According to a study put out by the Pepperdine Private Capital Market’s report, the number one reason business owners contacted a broker or investment banker to sell their business in 2018 was due to retirement. Most business owners approach planning for the transition of their business as a highly secretive topic and assume if they take a low-key approach they won’t raise suspicion of their employees, suppliers, customers, competitors or even worse their banker. While it might come as a surprise to most business owners, everyone, including your banker, knows that you’re getting older and at some point will eventually ride or sail off into the sunset to retire.
Regardless of whenever you decide to implement a transition plan, it makes sense to design, document and analyze different options, instead of finding yourself in a position where you are forced to implement some sort of transition. Businesses that are transaction ready are more valuable and transferable than ones that are not, are better prepared if an unsolicited offer hits your desk and run more smoothly, are more fun to operate, and retain a higher percentage of employees.
Where to begin?
If you’re like most owners of privately owned businesses, you’ve assembled a transition or succession plan in your head, but nothing is documented in writing. Getting the ball rolling on the process of developing a written business transition plan starts by answering the following key questions:
What amount of liquid capital do you need to achieve your personal financial goals?
Have you looked at your situation to assess how much you’ll need to accomplish your personal financial goals? It would be preferable to know today rather than at your retirement party if you have a “gap” between how much liquid wealth you need vs. what you currently have available vs. the value of your current net worth. While you may feel comfortable with crunching the numbers in your head, it may help your spouse to see a thoughtful and professionally prepared analysis on paper that takes into consideration inflation, life expectancy, charitable wishes, estate planning and a host of other items.
There’s an incredible level of certainty and stress relief to know you’re going to have enough vs. just estimating what you’ll need or have available after transitioning the business to a successor.
What’s an estimate of your business’ “range of values”?
Most business owners realize the value of their business isn’t a static number but is dynamic and impacted by the following: reason or motive behind the appraisal, buyer’s expected rate of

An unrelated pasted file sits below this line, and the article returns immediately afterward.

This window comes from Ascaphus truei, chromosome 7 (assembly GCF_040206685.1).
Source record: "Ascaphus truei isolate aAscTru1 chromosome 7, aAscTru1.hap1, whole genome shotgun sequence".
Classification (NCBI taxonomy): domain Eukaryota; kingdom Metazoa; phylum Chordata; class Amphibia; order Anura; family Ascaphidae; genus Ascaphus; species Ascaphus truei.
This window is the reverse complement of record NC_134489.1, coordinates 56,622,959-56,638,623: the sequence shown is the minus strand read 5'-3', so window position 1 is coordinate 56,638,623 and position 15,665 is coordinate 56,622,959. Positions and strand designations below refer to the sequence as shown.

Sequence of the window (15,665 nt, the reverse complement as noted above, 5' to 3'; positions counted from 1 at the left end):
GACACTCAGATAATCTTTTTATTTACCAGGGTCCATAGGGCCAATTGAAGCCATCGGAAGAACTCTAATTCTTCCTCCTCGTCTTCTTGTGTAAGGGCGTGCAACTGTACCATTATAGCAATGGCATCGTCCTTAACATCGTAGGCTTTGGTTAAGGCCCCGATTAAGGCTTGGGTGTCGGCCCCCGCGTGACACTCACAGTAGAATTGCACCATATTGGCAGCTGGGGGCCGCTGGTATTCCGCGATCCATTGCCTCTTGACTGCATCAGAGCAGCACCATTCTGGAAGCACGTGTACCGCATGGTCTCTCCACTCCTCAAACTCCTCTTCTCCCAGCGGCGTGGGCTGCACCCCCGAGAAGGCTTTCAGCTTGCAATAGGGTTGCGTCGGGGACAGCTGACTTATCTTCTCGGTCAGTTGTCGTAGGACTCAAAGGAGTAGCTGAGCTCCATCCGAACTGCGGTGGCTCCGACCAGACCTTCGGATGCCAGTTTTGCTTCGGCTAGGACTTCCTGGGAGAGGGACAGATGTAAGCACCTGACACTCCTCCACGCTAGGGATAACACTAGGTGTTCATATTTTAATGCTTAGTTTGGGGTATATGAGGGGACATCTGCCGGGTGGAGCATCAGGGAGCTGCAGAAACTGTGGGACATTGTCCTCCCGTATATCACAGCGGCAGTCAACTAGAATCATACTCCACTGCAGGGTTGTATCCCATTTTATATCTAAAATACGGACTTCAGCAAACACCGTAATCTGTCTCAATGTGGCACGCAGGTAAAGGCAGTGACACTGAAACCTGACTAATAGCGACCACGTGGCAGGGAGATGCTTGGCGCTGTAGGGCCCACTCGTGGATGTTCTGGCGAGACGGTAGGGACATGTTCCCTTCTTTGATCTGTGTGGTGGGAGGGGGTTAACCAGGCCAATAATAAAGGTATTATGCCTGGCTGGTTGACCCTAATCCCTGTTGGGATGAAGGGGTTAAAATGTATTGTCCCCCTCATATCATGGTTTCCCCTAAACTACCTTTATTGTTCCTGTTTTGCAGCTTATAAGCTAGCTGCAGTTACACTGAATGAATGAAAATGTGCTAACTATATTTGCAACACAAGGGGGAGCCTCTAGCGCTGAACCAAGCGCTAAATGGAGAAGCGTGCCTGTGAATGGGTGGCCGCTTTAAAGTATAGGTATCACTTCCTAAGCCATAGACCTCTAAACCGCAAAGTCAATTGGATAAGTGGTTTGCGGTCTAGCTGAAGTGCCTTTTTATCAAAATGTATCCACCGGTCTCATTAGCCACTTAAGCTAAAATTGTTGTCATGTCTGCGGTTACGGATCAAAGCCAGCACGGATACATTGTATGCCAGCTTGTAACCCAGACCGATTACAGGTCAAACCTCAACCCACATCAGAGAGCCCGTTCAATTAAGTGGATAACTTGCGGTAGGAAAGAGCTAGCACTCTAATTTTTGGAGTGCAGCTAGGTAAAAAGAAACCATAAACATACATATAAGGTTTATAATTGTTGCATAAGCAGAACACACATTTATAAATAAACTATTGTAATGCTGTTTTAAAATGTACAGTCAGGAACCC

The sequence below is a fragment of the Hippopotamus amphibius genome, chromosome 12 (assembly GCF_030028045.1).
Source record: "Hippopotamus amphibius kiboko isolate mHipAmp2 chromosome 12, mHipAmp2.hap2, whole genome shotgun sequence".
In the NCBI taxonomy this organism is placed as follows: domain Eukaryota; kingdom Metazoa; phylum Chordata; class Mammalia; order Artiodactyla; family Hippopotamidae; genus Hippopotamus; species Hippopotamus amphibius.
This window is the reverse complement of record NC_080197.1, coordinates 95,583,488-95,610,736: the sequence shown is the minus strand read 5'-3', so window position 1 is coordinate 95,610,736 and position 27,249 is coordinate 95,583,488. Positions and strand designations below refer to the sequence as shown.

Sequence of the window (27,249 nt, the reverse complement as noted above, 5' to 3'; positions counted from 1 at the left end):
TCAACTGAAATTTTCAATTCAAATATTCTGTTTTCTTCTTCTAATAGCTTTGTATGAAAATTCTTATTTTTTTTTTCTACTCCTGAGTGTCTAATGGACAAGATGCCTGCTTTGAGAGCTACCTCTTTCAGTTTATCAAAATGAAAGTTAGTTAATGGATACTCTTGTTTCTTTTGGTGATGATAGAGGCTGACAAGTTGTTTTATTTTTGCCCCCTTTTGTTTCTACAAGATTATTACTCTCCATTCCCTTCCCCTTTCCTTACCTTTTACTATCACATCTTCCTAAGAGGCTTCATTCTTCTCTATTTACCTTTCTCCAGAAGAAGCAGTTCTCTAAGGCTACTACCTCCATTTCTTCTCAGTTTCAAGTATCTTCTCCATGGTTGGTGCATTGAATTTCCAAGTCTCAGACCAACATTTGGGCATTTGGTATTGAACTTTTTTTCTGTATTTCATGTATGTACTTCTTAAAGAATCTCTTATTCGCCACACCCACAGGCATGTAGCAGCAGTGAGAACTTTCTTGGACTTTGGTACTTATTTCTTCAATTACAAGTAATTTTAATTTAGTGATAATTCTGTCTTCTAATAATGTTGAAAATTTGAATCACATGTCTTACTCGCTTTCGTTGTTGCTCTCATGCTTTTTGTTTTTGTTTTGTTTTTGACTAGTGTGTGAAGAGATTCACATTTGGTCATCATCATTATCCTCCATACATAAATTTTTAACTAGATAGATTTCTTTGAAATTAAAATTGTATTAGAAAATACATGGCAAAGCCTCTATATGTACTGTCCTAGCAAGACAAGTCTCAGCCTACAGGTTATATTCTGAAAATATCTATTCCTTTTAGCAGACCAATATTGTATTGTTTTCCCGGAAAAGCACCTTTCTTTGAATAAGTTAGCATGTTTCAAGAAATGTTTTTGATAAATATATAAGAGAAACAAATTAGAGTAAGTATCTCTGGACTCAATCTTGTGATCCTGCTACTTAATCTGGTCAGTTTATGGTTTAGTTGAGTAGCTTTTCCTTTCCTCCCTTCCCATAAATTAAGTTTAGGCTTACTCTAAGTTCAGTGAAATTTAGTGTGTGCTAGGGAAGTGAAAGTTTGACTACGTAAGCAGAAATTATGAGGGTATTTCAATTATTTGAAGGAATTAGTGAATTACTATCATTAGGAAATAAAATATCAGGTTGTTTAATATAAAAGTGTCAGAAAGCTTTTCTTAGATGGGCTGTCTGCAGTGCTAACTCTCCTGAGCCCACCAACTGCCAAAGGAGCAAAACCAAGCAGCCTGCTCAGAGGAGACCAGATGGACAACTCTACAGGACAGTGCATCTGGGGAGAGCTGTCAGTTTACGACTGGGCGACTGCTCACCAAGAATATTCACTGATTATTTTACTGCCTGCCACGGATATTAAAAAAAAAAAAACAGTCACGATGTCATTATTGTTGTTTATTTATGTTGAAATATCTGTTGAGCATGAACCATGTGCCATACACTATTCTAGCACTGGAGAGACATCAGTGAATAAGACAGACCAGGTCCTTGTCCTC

return, and buyer’s access to capital markets. If a large majority of your wealth is tied up in your business, it becomes even more important to gauge what amount you objectively could expect to extract from your business. This will dictate what actions you need to pursue during the period prior to reaching your retirement date as the value of any business is assessed both by its past financial and operational performance and its future potential.
How does your mental and financial readiness impact your transition options?
The viability and success of both internal or external options is highly dependent upon how well various options fit with your goals, objectives and state of mind. The viable options will present themselves by assessing your mental and financial readiness. For example, if you’re completely burned out and dread going to work, then selling the business for any price might just be the best option. On the other hand, if you’re not ready to transition out of your business because you’re not mentally or financially ready, then you’ve got a few more options to consider.
Is the value and transferability of your business negatively impacted because it’s too dependent upon you?
The less your business depends on you, the higher it will appraise and the more transferable it is because any potential successor isn’t worried that the most important asset isn’t walking out the door the day after the closing.
The process of transitioning out of your business, just like descending down a mountain, requires different muscles, skill and patience than was required to build a business or ascend a
mountain. If your financial future independence, personal happiness and legacy depend on a successful outcome, you should consider beginning the process sooner rather than later. If
you’re not ready to begin, then consider taking an effort to answer the four questions posed above.
Steve Storey is the KeyBank Idaho Market President and Key Private Bank Sales Leader. He can be reached at (208) 364-8511 or firstname.lastname@example.org.